I’ve never been able to teach a dog anything. When I got my black Lab back in junior high, I had high expectations. I had seen hunting shows on TV where labs did amazing things and followed directions like they understood the English language. I would take my dog outside and try to teach her the simplest commands and she would just look at me with that dumb look on her face. I just couldn’t seem to make any progress. My teaching sessions always seemed to be a complete waste of time. I would become frustrated and even angry that my efforts were rewarded with mere panting and licking.
Curt Gowdy on The American Sportsman never had to put up with uncooperative dogs like mine. They would burst forth from the duck blind and follow every command as they retrieved the duck, overcoming all obstacles and gently returned it to Curt’s outstretched hand. My dog would just wag her tail and lick my face.
It turns out that it wasn’t the dog’s fault at all. It was my fault. I would try to teach the dog everything in one day at one time and if that didn’t work out I got frustrated and gave up. The dog eventually learned a lot of things just by being around me. She figured out what I was doing and how to follow quite a list of directions. We just spent a lot of time together and I didn’t worry about getting her to do tricks. I would correct her a time or two and forget about it until the next time. It was like magic, I could teach her things without even trying.
I’m not going to say that people are like dogs but they tend to be like dogs. They have a short attention span and they have other things they want to do besides listen to me. I have found this especially true of kids. They will openly ask if I am done talking because they have much more interesting things to do.
People listening to me drone on and on, even if I am imparting great knowledge (well, at least in my mind), will eventually tune out and think of other things while they nod their head in agreement with me. They have no idea what I am saying and thoughts of more important things like “The Walking Dead” float through their minds with my voice mumbling on in the background. Talking can only be of so much value. People love to talk but they hate to listen.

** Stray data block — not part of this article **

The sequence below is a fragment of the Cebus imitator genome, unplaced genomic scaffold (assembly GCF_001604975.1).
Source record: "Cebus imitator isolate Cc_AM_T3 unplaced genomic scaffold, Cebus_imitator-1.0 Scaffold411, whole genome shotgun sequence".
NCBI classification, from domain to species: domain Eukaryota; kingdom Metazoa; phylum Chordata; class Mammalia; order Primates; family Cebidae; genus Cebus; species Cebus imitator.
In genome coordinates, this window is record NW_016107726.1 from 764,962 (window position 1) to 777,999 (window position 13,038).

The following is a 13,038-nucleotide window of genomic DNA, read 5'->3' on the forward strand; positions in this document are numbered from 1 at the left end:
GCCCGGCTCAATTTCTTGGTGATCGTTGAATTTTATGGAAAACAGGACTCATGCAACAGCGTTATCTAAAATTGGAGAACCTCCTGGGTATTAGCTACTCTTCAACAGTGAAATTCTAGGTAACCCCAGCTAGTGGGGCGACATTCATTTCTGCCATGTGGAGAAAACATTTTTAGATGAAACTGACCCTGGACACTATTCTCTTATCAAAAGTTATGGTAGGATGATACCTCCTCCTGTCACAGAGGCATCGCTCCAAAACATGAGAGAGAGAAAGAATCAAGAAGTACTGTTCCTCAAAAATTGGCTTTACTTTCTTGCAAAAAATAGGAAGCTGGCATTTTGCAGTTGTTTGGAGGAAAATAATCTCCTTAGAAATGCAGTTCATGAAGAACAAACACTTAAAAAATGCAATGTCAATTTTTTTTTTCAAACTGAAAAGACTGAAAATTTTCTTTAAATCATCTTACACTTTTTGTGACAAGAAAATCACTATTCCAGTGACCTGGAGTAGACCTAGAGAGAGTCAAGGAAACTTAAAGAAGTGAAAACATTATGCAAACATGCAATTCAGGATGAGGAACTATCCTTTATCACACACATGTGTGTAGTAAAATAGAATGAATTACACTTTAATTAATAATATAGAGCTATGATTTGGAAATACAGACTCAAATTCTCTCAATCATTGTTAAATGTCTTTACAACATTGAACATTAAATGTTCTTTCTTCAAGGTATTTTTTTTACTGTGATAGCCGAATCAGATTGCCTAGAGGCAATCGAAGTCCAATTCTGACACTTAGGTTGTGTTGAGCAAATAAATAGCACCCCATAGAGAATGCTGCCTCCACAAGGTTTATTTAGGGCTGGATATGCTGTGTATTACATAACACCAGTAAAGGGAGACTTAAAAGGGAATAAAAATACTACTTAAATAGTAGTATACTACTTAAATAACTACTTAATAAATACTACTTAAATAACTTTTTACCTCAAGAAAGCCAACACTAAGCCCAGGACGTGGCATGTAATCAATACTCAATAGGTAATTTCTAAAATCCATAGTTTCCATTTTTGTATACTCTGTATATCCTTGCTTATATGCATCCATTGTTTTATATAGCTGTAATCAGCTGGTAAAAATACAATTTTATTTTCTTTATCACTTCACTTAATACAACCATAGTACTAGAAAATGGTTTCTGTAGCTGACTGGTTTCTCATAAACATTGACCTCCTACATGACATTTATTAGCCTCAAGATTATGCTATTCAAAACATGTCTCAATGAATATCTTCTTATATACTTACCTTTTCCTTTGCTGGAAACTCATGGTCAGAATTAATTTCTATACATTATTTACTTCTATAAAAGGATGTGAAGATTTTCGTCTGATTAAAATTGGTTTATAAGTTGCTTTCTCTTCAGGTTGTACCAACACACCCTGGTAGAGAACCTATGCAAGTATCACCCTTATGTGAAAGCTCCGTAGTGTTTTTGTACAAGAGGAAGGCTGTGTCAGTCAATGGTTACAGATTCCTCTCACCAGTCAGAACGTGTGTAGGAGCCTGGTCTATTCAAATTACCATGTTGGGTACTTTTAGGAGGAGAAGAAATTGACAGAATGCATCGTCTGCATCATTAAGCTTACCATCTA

Sometimes it doesn’t take a judge, jury and Perry Mason to figure out that a person is doing something really stupid. They are doing something so stupid that you want to roll up a newspaper and shoo them away from what they are doing. Naturally, we have the desire to have a little talk with them. These little talks generally turn into long, drawn out talks, though, because the person in question is usually enjoying the heck out the stupid stuff they are doing. Once the talk passes out of “little talk” territory and into “long, drawn out talk” world, it is usually just a tiny step to becoming a big, huge relationship altering argument.
2 Timothy 2:23 Again I say, don’t get involved in foolish, ignorant arguments that only start fights. 24 A servant of the Lord must not quarrel but must be kind to everyone, be able to teach, and be patient with difficult people. 25 Gently instruct those who oppose the truth. Perhaps God will change those people’s hearts, and they will learn the truth. 26 Then they will come to their senses and escape from the devil’s trap. For they have been held captive by him to do whatever he wants.
People aren’t dogs. They do, however, respond to gentle instruction in small doses a lot better than huge dialogue that numbs their brains and starts a fight. The Bible says to stay out of arguments. I have to learn to gently instruct and allow God to do the work. He is the one that makes them come to their senses and get out of the stupid situation they are in, NOT ME! God makes them come to their senses, not my brilliant logic.
God, bring me to the place that I am gently instructing and leading. Help me put in quality time with people to do this. Help me trust you to complete the work. I pray today for those that are in the devil’s trap that they may be free. Amen.